It’s been said a million times the web over, that it’s not about the money; and yet somehow there’s always someone new popping up for whom it IS about the money.

At the same time, I’ve been learning a lot about Lean methodologies, and how they apply to startup and product life.  So I wondered if it might be useful to look at the lack of money as a problem, and apply the famous Five Why’s to solving for the root of the problem and see what results could be.  We’ll start with the classic phrasing of the macro-problem:

  1. I need more money.
  2. Because I need to buy “x” or “y” or “z”
  3. Because I need to have food, shelter, clothing, a Bentley, jewelry, etc
  4. Because I need
    • food, shelter, clothing to survive,
    • _______ goods, Bentley, jewelry, etc, to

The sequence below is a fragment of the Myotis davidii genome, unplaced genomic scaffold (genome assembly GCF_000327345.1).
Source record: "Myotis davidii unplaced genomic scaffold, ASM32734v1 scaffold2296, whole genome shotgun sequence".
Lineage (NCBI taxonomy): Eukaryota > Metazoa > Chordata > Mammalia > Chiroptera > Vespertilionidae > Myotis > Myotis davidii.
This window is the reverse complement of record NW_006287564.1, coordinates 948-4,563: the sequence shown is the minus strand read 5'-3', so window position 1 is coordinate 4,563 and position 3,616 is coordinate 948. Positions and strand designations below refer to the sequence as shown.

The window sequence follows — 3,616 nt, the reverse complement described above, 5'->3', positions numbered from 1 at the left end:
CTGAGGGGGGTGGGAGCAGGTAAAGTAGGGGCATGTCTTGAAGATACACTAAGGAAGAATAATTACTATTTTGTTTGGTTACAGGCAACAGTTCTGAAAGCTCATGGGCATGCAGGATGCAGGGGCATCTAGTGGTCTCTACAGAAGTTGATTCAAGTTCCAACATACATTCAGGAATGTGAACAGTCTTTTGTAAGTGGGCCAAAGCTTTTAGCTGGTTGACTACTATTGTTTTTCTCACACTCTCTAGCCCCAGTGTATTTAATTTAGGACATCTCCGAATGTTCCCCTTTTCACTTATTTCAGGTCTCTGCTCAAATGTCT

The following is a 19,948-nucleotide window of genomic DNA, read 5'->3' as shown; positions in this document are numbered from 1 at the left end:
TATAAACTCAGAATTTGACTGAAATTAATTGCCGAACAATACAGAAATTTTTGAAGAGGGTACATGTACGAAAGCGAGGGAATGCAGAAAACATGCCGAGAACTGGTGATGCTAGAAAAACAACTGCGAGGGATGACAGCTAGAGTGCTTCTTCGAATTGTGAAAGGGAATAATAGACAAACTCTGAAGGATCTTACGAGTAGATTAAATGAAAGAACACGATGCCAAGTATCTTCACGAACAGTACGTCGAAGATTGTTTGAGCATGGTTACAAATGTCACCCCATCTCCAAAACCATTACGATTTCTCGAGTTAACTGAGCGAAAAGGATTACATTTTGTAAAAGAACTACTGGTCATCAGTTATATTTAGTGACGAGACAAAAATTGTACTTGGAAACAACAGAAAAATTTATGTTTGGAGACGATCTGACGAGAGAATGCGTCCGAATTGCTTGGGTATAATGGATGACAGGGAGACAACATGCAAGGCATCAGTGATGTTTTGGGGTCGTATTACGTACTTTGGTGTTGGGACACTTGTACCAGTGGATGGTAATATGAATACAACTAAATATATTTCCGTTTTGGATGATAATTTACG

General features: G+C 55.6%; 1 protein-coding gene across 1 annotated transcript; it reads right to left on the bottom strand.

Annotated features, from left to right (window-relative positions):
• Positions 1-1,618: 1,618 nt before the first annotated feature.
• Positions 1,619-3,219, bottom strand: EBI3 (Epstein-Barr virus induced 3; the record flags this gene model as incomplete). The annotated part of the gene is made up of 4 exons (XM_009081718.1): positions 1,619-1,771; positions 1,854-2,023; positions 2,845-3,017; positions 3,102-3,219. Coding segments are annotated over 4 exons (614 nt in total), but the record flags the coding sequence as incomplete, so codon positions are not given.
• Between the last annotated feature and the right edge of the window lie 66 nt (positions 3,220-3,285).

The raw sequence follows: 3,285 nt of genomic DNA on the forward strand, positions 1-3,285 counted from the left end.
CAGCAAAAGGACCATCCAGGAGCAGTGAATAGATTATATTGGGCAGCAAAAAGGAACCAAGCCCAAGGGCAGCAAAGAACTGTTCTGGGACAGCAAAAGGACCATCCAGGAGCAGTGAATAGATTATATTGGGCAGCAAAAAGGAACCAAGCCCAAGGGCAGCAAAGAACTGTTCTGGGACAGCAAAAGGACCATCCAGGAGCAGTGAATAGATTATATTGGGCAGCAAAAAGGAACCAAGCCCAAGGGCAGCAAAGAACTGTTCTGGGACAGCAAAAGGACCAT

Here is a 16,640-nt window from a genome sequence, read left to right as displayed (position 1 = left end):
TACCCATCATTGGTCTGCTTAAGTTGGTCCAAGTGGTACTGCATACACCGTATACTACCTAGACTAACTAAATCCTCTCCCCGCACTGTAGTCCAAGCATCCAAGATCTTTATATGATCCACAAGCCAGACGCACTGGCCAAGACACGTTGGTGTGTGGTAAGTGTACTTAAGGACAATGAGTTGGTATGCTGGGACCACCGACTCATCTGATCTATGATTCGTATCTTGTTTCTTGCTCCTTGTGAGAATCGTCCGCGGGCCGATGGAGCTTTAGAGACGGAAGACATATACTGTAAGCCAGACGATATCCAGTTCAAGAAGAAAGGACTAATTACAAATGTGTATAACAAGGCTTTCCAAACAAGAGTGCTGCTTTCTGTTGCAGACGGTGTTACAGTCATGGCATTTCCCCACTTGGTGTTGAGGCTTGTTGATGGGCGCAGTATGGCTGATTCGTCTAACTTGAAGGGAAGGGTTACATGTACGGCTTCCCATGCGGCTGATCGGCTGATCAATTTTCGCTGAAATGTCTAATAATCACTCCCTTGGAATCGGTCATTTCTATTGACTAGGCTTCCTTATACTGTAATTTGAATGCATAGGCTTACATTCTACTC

• feel better about myself
      • demonstrate my worth or superiority to others
      •  because it’s something I’m entitled to
    • to increase value for others (entrepreneur?)
  5. Because it will make me happy

I hope I’m not doing this wrong, but it feels to me like #5 right there gets to the heart of non-survival, or non-professional related quests for money.

Because it will make me happy.

I think the one most depressing and freeing thing I learned early-on in Hollywood, that some of the richest people I met, were the most unhappy.  It was really a revelation.  In some ways, I think knowing that put up a roadblock to me learning that I could derive satisfaction from a financial return until later in life.  Once I met some people who were wealthy AND well-adjusted, it because a lot more clear that money really, honestly, has little to do with being happy.

So the next time you catch yourself being All About the Benjamins, run a quick “five why’s” and then put the results to use. I suspect that in most applications, it’ll speed your way towards really being happy.